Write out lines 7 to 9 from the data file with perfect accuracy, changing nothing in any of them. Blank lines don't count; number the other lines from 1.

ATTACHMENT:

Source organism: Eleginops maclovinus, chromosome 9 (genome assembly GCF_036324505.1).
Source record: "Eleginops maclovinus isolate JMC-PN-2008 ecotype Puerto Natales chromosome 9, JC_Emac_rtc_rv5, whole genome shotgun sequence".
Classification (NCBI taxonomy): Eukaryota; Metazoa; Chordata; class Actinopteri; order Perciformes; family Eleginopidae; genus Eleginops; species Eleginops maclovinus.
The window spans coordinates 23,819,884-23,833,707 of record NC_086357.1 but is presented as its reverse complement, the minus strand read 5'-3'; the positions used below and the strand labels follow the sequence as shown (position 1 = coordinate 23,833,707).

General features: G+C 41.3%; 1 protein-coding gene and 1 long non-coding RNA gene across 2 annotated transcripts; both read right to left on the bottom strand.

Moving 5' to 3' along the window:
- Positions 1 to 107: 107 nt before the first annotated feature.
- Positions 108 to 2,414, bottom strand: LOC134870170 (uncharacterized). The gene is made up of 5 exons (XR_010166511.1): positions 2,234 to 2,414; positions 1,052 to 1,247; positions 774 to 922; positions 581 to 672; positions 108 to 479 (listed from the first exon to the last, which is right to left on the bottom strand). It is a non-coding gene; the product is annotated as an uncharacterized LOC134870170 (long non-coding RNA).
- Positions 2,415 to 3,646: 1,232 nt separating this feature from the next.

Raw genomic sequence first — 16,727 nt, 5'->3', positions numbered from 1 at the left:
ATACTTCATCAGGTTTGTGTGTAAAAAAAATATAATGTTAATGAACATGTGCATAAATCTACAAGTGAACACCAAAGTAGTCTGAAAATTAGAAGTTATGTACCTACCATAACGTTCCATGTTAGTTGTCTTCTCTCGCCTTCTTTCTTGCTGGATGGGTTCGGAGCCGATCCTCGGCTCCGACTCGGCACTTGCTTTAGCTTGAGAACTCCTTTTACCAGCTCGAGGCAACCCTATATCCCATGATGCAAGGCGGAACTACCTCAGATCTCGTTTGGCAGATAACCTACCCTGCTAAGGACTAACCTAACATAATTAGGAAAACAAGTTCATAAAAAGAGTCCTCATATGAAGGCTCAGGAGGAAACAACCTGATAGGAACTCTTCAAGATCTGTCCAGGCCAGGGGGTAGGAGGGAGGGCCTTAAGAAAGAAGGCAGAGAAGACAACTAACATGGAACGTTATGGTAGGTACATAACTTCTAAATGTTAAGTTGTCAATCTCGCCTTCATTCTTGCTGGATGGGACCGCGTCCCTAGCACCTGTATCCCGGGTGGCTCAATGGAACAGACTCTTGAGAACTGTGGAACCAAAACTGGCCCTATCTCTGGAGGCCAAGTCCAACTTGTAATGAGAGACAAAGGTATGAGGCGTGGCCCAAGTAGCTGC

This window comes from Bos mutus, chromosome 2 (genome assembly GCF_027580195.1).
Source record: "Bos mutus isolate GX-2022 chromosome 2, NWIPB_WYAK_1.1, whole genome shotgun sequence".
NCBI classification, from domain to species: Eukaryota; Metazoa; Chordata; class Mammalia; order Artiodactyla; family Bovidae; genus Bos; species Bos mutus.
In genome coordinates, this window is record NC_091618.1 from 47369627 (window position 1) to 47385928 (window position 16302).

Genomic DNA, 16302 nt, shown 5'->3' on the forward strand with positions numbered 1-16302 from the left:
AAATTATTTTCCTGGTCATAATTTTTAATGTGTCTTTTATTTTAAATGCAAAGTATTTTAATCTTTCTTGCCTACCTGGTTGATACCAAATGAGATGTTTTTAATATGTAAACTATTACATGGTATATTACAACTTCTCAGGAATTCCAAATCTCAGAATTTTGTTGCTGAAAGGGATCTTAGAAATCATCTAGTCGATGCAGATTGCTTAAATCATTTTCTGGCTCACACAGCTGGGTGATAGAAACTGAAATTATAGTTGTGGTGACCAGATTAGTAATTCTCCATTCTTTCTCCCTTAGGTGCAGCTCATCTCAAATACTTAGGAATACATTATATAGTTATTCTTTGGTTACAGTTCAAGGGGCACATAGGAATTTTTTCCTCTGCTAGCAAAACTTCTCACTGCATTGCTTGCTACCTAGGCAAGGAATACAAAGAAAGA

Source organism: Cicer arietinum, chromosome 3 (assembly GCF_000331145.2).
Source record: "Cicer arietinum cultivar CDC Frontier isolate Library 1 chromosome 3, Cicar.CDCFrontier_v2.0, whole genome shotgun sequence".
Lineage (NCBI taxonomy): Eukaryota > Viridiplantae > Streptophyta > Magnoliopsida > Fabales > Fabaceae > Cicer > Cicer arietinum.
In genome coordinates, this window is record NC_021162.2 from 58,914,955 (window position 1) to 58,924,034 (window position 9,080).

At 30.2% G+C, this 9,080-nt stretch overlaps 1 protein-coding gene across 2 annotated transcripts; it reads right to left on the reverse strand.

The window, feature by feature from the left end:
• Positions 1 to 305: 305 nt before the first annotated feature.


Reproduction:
- Positions 1 to 107: 107 nt before the first annotated feature.
- Positions 108 to 2,414, bottom strand: LOC134870170 (uncharacterized). The gene is made up of 5 exons (XR_010166511.1): positions 2,234 to 2,414; positions 1,052 to 1,247; positions 774 to 922; positions 581 to 672; positions 108 to 479 (listed from the first exon to the last, which is right to left on the bottom strand). It is a non-coding gene; the product is annotated as an uncharacterized LOC134870170 (long non-coding RNA).
- Positions 2,415 to 3,646: 1,232 nt separating this feature from the next.